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Analyzing Northwestern’s new new schedule

A very favorable slate for the Wildcats. We’ll see you in Indy.

Minnesota v Northwestern Photo by Nuccio DiNuzzo/Getty Images

Thirty-eight days and a lifetime of Twitter rumors later, Northwestern will host Maryland on Oct. 24 to open its 2020 season. The conference’s eight-game schedule was revealed Saturday morning on FOX Big Noon Kickoff, and this time it feels real, not like we’re just going through the motions.

The third-edition schedule resembles the NU’s original 2020 conference slate, at least in terms of opponents. Said foes should be easier than the prior 10-game COVID conference-only schedule, when the Wildcats were set to face Penn State and Wisconsin the first two weeks and close with Minnesota and Michigan. So much for those brutal bookends.

So let’s take a look.

Pat Fitzgerald and co. should be pleased with this schedule, as it drops NU’s hardest crossover game, sparing them a road trip to Happy Valley. There’s no one stretch of the schedule that’s really daunting. NU doesn’t face Wisconsin and Minnesota, the projected top two finishers in the West division, until well into the season, and it doesn’t get them back-to-back.

To open by hosting Maryland is good for Northwestern. Remember, NU still has a new offensive coordinator, a new quarterback and its star left tackle opted out. Will it be easy? Of course not. All is not expected to be so smooth offensively, so facing a team that’s expected to finish sixth in the East is about as about as much as you can ask for.

Frankly, the first half of the season is very favorable to the Wildcats. After Wisconsin and Minnesota, the West division is madness and it’s anyone’s guess as to who separates themselves. Iowa, Purdue, Nebraska and Illinois are all anywhere from eh to decent at this point, but playing on the road is no longer the tough task it might normally be at Kinnick or Memorial Stadiums.

So to start with three matchups in four weeks against second-tier West division teams is manageable.

A trip to Iowa City in week two isn’t easy, but everyone will be rusty in this unusual year, and the Hawkeyes are replacing star quarterback Nate Stanley, offensive tackle Tristan Wirfs and defensive end AJ Epenesa. Iowa probably won’t look too different than years past, and NU figures to be an underdog on the road, but we’ve heard this song before.

Then Nebraska comes to town, and its fans may still make the trip to tailgate on Canal Shores Golf Course, but Ryan Field won’t be overrun in red. This one will be interesting, not just because the two teams always seem to play each other close, but because of where NU falls in the Huskers’ schedule. Scott Frost will have his players fired up after they did a lot to keep the pressure on the Big Ten to play this fall, but after two years in which they entered the season with a lot of hype, they’re hardly expected to be a juggernaut in 2020.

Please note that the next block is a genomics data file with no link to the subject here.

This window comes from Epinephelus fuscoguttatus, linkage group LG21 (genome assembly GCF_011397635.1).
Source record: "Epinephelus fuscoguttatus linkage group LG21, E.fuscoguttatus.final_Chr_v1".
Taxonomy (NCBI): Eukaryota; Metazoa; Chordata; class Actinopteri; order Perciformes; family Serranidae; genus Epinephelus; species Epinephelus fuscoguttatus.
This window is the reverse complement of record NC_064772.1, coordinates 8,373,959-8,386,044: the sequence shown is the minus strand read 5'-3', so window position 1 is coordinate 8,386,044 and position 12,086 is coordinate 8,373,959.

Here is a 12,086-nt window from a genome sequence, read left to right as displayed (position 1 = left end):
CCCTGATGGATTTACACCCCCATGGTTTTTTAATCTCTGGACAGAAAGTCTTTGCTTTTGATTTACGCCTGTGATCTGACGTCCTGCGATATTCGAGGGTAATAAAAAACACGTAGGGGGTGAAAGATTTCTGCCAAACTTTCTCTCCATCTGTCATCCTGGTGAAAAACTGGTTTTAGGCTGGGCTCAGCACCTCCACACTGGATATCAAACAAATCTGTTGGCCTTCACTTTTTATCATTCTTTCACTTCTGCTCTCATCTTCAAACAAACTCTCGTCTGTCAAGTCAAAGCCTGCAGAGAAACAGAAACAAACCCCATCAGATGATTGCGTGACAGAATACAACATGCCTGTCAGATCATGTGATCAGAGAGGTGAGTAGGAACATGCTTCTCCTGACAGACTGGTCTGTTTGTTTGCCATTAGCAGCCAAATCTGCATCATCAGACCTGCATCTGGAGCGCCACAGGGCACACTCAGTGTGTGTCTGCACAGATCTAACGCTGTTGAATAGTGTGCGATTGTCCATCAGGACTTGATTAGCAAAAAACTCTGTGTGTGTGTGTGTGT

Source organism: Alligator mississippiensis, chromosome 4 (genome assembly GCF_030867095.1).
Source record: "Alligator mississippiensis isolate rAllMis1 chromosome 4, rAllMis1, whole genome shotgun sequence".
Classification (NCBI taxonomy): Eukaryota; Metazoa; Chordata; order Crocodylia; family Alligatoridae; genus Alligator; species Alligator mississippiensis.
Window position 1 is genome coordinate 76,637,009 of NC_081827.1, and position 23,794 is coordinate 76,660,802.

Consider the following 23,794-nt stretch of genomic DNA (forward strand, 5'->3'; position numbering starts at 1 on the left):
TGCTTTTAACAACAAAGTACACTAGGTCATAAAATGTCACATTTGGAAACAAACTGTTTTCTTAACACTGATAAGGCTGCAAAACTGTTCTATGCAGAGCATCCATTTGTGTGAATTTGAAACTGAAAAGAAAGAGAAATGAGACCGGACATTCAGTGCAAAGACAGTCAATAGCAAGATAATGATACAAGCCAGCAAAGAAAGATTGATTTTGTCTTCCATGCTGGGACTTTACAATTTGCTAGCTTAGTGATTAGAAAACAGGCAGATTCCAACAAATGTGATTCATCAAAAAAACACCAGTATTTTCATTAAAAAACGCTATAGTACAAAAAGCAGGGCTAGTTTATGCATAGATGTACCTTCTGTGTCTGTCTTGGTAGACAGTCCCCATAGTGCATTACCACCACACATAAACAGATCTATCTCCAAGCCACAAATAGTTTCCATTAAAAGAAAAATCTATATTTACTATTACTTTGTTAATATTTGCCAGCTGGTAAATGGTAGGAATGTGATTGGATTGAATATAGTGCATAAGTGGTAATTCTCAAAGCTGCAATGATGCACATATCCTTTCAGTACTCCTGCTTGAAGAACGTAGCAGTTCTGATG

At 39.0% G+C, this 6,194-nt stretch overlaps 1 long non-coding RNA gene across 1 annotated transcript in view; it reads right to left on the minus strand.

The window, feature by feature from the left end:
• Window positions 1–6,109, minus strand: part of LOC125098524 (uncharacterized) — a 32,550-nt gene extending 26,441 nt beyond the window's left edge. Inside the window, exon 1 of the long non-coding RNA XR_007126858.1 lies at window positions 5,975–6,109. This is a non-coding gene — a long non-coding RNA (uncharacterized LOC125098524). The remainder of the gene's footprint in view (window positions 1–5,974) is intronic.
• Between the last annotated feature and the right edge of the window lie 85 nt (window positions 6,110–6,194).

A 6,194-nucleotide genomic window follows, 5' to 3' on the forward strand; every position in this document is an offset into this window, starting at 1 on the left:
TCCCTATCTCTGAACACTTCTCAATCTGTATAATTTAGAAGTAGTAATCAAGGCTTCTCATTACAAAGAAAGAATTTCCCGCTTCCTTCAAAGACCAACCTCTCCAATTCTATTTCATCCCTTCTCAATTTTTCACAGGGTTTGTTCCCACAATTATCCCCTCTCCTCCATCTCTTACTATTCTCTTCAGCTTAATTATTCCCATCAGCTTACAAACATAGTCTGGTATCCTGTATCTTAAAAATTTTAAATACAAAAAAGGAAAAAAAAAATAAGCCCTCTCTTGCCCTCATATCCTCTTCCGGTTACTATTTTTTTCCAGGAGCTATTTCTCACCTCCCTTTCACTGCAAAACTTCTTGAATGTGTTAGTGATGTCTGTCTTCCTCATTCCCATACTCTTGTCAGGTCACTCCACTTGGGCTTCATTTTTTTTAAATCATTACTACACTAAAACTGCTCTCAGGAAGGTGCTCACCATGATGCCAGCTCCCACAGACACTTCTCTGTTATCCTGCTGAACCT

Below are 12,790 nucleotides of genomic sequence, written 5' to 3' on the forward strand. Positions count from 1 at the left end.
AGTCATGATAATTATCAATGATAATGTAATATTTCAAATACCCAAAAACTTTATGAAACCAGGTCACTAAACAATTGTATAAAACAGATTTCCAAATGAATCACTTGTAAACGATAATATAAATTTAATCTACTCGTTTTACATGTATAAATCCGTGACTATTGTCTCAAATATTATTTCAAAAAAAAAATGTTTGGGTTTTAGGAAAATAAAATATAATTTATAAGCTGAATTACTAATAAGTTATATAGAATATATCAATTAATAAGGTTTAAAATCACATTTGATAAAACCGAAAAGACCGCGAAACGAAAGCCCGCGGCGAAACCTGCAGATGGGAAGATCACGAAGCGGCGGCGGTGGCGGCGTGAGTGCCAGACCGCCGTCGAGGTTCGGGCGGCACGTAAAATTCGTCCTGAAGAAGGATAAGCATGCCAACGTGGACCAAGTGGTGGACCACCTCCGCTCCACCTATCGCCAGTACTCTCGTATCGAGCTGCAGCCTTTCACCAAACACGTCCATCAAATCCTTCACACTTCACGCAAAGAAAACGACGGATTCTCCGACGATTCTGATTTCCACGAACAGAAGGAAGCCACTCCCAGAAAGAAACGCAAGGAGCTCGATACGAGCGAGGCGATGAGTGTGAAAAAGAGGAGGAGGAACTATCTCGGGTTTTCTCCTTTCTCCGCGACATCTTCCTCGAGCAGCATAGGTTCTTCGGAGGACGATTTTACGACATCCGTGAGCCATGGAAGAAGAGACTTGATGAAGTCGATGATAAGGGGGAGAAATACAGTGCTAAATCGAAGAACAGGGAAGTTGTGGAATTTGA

UNL draws Ohio State and Wisconsin in the first two weeks, which is just so tough. Then they welcome Penn State to Lincoln in week four. They won’t be favored in any of those games. So where will the Huskers’ heads be at in week three? Will they get caught looking ahead to the Nittany Lions, or will they be extra locked in to avoid a potential 0-4 start?

NU will travel to Purdue, which they have beaten five out of the last six times, the following week. The Boilermakers are a very young team that relies on throwing the ball. If Rondale Moore opts back into the season, that gives Purdue a shot in the arm, but it doesn’t fix all its rushing woes or its porous defense. Northwestern’s expected starting signal caller Peyton Ramsey had a career day against Purdue in 2019, throwing for 337 yards and three touchdowns while rushing for two more scores.

2-2 has to be the floor for NU through the first half of the season, and if things go right they could be 4-0.

The latter half of the season is tougher than the former since the ‘Cats have to face perennial power Wisconsin and surging Minnesota. In recent years, Northwestern has not fared well against the Badgers when they’ve played early in the season. Despite no Jonathan Taylor for UW, Paul Chryst’s squad will be just fine. With NU’s tendency to start slow, and this game coming in between Wisconsin’s matchups with Michigan and Minnesota, Northwestern won’t — and shouldn’t — be favored in this contest, but all things considered this is a good time to catch the Badgers.

Heading to Michigan State after thanksgiving shouldn’t pose a major issue. Sure, winning on the road in the Big Ten is hard, but Northwestern has won its last two in East Lansing, and the Spartans, led by first-year head coach Mel Tucker, are in a rebuilding phase.

To close out the season, NU will travel to Minnesota and then host Illinois for the HAT. The Wildcats will most certainly not be favored against the Gophers, but the question is how PJ Fleck will follow up a historic 2019. They return many key players, especially if star receiver Rashod Bateman is able to opt back in, and lord knows what the conditions will be in Minneapolis on the first weekend of December.

As for Illinois, well, we know how this goes. The Illini probably won’t be a bad team, but even so, this is a win for Northwestern.

All in all, this is a very manageable schedule for the Wildcats. There’s no reason why they can’t go 5-3, and if they exceed expectations could be looking at a six-win season. Throw in a pleasant surprise, and Northwestern putting together an underdog run would be a 2020 storyline.